Just Win, Baby: Getting the United States Interested in Soccer

Daniel MuthSenior Analyst IJune 28, 2009

JOHANNESBURG, SOUTH AFRICA - JUNE 28:  Lucio of Brazil competes for the ball with Jozy Altidore of USA during the FIFA Confederations Cup Final between USA and Brazil at the Ellis Park Stadium on June 28, 2009 in Johannesburg, South Africa.  (Photo by Laurence Griffiths/Getty Images)

Let me start out this article by stating the fact that I am not what you might call a hard-core soccer (futbol) fan.

Where I come from, soccer was the wussy game you played in the interim before you were eligible for tackle-football leagues because it was perceived as a "safe" sport for young kids to play.

You weren't going to break your neck playing soccer.

You weren't going to rupture your spleen or irrevocably damage your shoulders.

Soccer, in essence, was thought of as the training wheels to true sport—something you could play competitively without the risk of serious bodily harm.

Soccer was not a real sport.  It was merely the diaper you wore before you became fully toilet-trained.

Now, I'm not here to argue that this ideology is correct, merely to state that perception often tangibly reflects reality when it comes to recruitment and fan interest. 

That this game is also called the "beautiful game," full of Fabio's and Ronaldo's and metrosexual innuendo, has also hindered its acceptance in a country that firmly thinks it is full of cowboys, steelworkers, and pioneers, even though demographics clearly indicate that most of us have never partaken in any of these "manly" endeavors.

So growing up, I played soccer until I was 10 and then joined pee-wee football, and Lord knows I loved that game.

This makes me uniquely qualified to talk about soccer.

How?  Because I've never followed it, generally dismissed it, and though I always knew that it would eventually acquire its place in the pantheon of (North) American sport, thought that it would take a display of competence that I wasn't likely to see.

You see, the irony of United States fandom is that even though we fancy ourselves as blue collar Joe's, we are absolute elitists when it comes to sport.

Not winning the gold medal with amateurs?  Then it's time to put together a Dream Team, even though it goes against everything the Olympics stand for.

Not a recognized sport in most other nations around the world?  Then we'll call our titles "World Titles" anyway, to make us think that only America could produce such a forum of imposing athletes.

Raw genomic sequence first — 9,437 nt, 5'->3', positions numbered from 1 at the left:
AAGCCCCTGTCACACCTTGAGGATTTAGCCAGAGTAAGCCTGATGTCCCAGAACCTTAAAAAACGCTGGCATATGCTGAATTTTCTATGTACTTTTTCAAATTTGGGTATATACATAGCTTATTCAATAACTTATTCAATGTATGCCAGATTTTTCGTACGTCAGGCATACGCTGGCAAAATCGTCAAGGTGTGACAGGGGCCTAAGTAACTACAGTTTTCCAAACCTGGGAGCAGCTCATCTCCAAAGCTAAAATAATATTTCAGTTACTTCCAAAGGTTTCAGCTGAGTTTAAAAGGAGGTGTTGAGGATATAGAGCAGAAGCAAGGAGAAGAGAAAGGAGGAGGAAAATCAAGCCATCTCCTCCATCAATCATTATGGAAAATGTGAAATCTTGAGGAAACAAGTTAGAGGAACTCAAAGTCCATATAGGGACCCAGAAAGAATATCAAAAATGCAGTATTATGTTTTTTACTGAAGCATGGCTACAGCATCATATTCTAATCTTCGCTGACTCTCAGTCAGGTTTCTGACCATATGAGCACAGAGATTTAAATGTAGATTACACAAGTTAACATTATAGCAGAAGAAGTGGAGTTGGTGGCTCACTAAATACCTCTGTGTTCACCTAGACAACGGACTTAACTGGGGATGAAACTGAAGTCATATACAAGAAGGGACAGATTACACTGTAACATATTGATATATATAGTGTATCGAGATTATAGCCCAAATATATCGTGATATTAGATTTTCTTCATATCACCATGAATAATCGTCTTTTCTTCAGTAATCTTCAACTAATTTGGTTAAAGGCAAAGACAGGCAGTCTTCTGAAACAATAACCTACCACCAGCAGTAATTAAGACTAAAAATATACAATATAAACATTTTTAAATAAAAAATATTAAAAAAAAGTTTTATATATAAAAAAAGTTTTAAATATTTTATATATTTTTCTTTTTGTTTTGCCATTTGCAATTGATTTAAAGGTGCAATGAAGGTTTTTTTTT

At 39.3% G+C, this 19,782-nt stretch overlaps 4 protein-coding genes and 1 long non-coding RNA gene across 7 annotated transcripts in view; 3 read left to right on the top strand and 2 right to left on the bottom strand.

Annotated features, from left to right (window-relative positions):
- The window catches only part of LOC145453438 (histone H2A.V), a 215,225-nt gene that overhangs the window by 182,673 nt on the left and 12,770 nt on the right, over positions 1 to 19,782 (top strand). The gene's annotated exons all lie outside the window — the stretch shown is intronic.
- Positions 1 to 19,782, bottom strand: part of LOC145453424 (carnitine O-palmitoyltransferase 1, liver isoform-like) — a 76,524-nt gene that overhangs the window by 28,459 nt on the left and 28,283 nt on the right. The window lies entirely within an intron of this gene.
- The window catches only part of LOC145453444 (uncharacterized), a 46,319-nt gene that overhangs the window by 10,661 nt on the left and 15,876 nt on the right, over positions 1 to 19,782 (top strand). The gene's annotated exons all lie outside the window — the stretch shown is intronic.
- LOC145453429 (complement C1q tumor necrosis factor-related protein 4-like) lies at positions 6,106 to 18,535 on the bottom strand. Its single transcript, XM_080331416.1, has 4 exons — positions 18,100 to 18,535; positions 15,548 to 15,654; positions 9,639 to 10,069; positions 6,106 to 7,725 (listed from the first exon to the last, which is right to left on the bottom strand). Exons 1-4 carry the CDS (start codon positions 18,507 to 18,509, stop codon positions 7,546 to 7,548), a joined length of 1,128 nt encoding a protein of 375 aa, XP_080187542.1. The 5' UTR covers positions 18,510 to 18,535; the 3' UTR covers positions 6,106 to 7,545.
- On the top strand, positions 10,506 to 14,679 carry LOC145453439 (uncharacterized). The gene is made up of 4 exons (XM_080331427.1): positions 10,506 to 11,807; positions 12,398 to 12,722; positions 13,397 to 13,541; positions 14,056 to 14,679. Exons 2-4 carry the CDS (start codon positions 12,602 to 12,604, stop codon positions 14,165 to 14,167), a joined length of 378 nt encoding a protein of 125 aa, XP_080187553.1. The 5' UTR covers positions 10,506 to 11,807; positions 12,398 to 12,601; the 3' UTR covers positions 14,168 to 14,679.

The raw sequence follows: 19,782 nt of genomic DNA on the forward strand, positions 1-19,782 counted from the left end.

As our games became more international, we began to see how silly this was, with the Dominicans dominating baseball and the Europeans catching up in basketball, but since we still fielded teams that won, our interest and pride remained intact.

You see, winning is what sells in America.

When I heard that David Beckham was coming to America to resurrect soccer in the United States, I laughed.  And I laughed some more.  And then I let out an unadulterated guffaw.  How could this possibly work?

Sports fans are a different kind of hero-worshiper, not interested in how super-dreamy a player is, not interested in whether or not he's married to a washed-up questionable pop icon, and not interested in whether he was once a great player.

We worship greatness on the field, and there was no mistaking the fact that the MLS was an inferior product anyway, so even if Beckham had dominated the scene, he would've been doing so in an inferior league full of inferior players.

The United States sports fan has no taste for this type of farce.

We are interested only in being the best.

In the same way that many fans of basketball summarily dismiss the WNBA, even though these women could whoop up in any pickup game against most men on the street, we know that what we are watching is a grade below excellence. That the players happen to be women becomes merely a carnival act.

Are they the best? No? Then why do I care?

This brings me to the FIFA Confederations Cup and the unlikely emergence of the United States as a contender.

You see, I went to the bar today to watch a soccer match. Let me say that again. I, someone who has never watched soccer, went out of my way to head to the bar to watch a game that my local cable company would not provide.


Well, there are a number of reasons.

First, though I'm not a hardcore fan of the sport, I do recognise it as perhaps the only true world-wide competition. Running is the other.

In my journeys, I've played soccer with a coconut among the bare-footed children of Africa, hit a raggedy ball around in the slums of Quito, and got in a random pickup game in the parks of Paris.

I may not follow the game, but I know it and have certainly seen it around the globe.

Second, like all American sports fans, I'm an elitist and have generally dismissed games that we haven't performed well in, from ping pong to cross-country skiing.

But somehow the landscape of American soccer now seems irrevocably changed.

Granted, we didn't win.

Granted, Brazil played circles around us in the second half and was denied a goal that was clearly in the net before being deflected out.

But damn it, we competed. We beat Spain and Egypt and nearly spoiled the mighty Brazilians.

And let me tell you folks, this is what it takes to get the United States interested in soccer. I know because it's got me by the collar for the moment.

The true test will be whether the U.S. team can make a legitimate run in the World Cup and whether they can consistently play well and show great effort, unlike in the early games of the Confederations Cup.

Winning sells in America.

And if the Confederations Cup is even a shadow of things to come, then maybe, just maybe, soccer has finally arrived in the home of the brave.


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